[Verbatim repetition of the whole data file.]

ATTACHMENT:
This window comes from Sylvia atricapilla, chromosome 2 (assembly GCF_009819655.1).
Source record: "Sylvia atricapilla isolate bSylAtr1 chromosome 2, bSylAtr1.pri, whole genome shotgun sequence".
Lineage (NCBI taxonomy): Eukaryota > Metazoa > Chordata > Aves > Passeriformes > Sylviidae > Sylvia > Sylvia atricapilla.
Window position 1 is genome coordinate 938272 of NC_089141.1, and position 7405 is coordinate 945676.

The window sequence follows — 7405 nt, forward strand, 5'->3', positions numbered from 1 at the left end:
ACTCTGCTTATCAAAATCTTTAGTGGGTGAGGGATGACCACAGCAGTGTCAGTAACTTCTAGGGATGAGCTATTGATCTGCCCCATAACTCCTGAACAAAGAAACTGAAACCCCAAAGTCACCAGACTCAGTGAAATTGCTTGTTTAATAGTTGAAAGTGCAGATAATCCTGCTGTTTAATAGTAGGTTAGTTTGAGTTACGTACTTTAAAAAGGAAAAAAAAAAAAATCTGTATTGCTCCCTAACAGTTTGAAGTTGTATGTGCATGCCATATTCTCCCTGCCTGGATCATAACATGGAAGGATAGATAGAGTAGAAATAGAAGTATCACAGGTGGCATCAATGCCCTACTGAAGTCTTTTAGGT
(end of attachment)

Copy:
This window comes from Sylvia atricapilla, chromosome 2 (assembly GCF_009819655.1).
Source record: "Sylvia atricapilla isolate bSylAtr1 chromosome 2, bSylAtr1.pri, whole genome shotgun sequence".
Lineage (NCBI taxonomy): Eukaryota > Metazoa > Chordata > Aves > Passeriformes > Sylviidae > Sylvia > Sylvia atricapilla.
Window position 1 is genome coordinate 938272 of NC_089141.1, and position 7405 is coordinate 945676.

The window sequence follows — 7405 nt, forward strand, 5'->3', positions numbered from 1 at the left end:
ACTCTGCTTATCAAAATCTTTAGTGGGTGAGGGATGACCACAGCAGTGTCAGTAACTTCTAGGGATGAGCTATTGATCTGCCCCATAACTCCTGAACAAAGAAACTGAAACCCCAAAGTCACCAGACTCAGTGAAATTGCTTGTTTAATAGTTGAAAGTGCAGATAATCCTGCTGTTTAATAGTAGGTTAGTTTGAGTTACGTACTTTAAAAAGGAAAAAAAAAAAAATCTGTATTGCTCCCTAACAGTTTGAAGTTGTATGTGCATGCCATATTCTCCCTGCCTGGATCATAACATGGAAGGATAGATAGAGTAGAAATAGAAGTATCACAGGTGGCATCAATGCCCTACTGAAGTCTTTTAGGT